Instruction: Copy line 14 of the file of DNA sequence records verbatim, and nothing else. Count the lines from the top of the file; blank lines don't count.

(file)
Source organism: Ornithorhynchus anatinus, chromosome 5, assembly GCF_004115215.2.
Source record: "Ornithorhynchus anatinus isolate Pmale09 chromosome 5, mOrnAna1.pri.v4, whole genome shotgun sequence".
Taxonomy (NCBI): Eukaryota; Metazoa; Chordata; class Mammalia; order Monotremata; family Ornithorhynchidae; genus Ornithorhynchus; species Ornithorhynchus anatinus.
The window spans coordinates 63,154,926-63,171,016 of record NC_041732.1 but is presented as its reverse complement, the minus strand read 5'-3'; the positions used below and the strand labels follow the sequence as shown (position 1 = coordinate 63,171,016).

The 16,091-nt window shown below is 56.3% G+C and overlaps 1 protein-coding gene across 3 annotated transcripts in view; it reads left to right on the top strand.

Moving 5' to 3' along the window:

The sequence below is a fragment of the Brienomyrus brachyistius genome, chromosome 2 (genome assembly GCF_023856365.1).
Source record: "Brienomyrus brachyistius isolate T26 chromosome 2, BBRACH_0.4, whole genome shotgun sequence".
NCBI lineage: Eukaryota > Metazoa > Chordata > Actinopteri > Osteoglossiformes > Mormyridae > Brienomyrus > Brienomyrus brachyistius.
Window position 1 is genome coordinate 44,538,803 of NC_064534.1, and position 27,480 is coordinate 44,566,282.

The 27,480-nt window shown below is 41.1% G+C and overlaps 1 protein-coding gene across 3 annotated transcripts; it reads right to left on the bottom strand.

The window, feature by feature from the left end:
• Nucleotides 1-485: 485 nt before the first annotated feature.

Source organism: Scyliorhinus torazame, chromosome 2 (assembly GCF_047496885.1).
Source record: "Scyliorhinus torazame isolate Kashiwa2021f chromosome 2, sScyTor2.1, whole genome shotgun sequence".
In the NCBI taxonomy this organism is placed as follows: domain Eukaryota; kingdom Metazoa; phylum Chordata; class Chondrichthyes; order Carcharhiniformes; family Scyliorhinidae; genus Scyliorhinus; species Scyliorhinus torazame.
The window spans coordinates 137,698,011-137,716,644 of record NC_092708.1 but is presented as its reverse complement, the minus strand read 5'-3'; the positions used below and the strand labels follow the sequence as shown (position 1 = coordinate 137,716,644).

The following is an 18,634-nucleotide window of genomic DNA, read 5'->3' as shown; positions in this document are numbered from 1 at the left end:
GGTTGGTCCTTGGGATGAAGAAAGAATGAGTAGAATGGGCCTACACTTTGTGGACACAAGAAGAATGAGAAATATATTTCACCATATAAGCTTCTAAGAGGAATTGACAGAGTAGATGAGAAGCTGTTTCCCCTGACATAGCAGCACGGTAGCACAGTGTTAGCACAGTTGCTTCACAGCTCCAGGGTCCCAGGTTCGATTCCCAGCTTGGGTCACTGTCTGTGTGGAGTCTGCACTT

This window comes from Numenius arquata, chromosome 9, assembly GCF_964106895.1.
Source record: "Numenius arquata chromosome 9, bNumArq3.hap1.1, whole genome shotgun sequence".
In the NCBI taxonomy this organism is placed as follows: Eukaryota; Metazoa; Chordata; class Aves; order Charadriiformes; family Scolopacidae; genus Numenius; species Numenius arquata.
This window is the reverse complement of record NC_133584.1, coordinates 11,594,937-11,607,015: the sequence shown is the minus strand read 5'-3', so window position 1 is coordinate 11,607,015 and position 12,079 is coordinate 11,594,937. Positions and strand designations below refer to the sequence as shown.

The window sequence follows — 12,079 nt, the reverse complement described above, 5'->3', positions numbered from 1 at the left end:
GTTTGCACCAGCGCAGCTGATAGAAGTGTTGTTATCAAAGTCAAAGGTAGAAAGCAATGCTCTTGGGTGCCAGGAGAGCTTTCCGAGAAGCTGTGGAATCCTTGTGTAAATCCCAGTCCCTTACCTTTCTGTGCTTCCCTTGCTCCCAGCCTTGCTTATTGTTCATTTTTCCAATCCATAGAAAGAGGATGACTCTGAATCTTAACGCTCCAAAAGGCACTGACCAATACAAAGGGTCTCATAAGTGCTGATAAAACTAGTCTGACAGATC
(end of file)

Source organism: Scyliorhinus torazame, chromosome 2 (assembly GCF_047496885.1).